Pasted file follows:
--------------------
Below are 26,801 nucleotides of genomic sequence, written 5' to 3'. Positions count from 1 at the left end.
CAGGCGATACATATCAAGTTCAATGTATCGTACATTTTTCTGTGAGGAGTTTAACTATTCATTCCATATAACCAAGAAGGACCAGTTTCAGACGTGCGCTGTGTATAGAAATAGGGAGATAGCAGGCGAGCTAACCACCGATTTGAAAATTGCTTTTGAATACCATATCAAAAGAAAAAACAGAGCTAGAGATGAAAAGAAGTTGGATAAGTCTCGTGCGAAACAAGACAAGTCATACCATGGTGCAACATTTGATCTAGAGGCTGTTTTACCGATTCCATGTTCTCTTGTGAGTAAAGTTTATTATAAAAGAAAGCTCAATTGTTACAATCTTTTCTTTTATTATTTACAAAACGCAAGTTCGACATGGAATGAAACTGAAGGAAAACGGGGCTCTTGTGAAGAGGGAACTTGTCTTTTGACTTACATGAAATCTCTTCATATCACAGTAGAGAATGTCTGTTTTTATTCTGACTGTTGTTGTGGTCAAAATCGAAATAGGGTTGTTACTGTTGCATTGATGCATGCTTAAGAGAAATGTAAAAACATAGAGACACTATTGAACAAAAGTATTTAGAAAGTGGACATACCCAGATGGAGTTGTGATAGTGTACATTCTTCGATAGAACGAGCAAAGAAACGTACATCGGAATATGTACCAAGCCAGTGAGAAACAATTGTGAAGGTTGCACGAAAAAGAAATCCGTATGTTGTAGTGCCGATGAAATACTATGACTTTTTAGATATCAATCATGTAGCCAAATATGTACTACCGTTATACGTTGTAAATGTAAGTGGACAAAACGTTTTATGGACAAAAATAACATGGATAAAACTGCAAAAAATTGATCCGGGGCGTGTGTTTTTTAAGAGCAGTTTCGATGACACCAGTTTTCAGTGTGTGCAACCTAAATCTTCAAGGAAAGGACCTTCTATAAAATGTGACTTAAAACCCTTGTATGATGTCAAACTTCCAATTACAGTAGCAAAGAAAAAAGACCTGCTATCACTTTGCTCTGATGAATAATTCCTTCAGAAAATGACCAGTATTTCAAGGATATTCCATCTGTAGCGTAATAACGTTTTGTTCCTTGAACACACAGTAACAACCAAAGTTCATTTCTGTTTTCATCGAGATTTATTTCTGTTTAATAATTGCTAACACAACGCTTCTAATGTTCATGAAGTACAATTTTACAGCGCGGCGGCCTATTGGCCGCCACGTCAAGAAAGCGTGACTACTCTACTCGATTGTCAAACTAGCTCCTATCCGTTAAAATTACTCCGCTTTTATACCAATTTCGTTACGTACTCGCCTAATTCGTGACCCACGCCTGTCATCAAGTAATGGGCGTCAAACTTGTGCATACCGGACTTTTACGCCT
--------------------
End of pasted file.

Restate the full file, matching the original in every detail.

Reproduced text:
Below are 26,801 nucleotides of genomic sequence, written 5' to 3'. Positions count from 1 at the left end.
CAGGCGATACATATCAAGTTCAATGTATCGTACATTTTTCTGTGAGGAGTTTAACTATTCATTCCATATAACCAAGAAGGACCAGTTTCAGACGTGCGCTGTGTATAGAAATAGGGAGATAGCAGGCGAGCTAACCACCGATTTGAAAATTGCTTTTGAATACCATATCAAAAGAAAAAACAGAGCTAGAGATGAAAAGAAGTTGGATAAGTCTCGTGCGAAACAAGACAAGTCATACCATGGTGCAACATTTGATCTAGAGGCTGTTTTACCGATTCCATGTTCTCTTGTGAGTAAAGTTTATTATAAAAGAAAGCTCAATTGTTACAATCTTTTCTTTTATTATTTACAAAACGCAAGTTCGACATGGAATGAAACTGAAGGAAAACGGGGCTCTTGTGAAGAGGGAACTTGTCTTTTGACTTACATGAAATCTCTTCATATCACAGTAGAGAATGTCTGTTTTTATTCTGACTGTTGTTGTGGTCAAAATCGAAATAGGGTTGTTACTGTTGCATTGATGCATGCTTAAGAGAAATGTAAAAACATAGAGACACTATTGAACAAAAGTATTTAGAAAGTGGACATACCCAGATGGAGTTGTGATAGTGTACATTCTTCGATAGAACGAGCAAAGAAACGTACATCGGAATATGTACCAAGCCAGTGAGAAACAATTGTGAAGGTTGCACGAAAAAGAAATCCGTATGTTGTAGTGCCGATGAAATACTATGACTTTTTAGATATCAATCATGTAGCCAAATATGTACTACCGTTATACGTTGTAAATGTAAGTGGACAAAACGTTTTATGGACAAAAATAACATGGATAAAACTGCAAAAAATTGATCCGGGGCGTGTGTTTTTTAAGAGCAGTTTCGATGACACCAGTTTTCAGTGTGTGCAACCTAAATCTTCAAGGAAAGGACCTTCTATAAAATGTGACTTAAAACCCTTGTATGATGTCAAACTTCCAATTACAGTAGCAAAGAAAAAAGACCTGCTATCACTTTGCTCTGATGAATAATTCCTTCAGAAAATGACCAGTATTTCAAGGATATTCCATCTGTAGCGTAATAACGTTTTGTTCCTTGAACACACAGTAACAACCAAAGTTCATTTCTGTTTTCATCGAGATTTATTTCTGTTTAATAATTGCTAACACAACGCTTCTAATGTTCATGAAGTACAATTTTACAGCGCGGCGGCCTATTGGCCGCCACGTCAAGAAAGCGTGACTACTCTACTCGATTGTCAAACTAGCTCCTATCCGTTAAAATTACTCCGCTTTTATACCAATTTCGTTACGTACTCGCCTAATTCGTGACCCACGCCTGTCATCAAGTAATGGGCGTCAAACTTGTGCATACCGGACTTTTACGCCT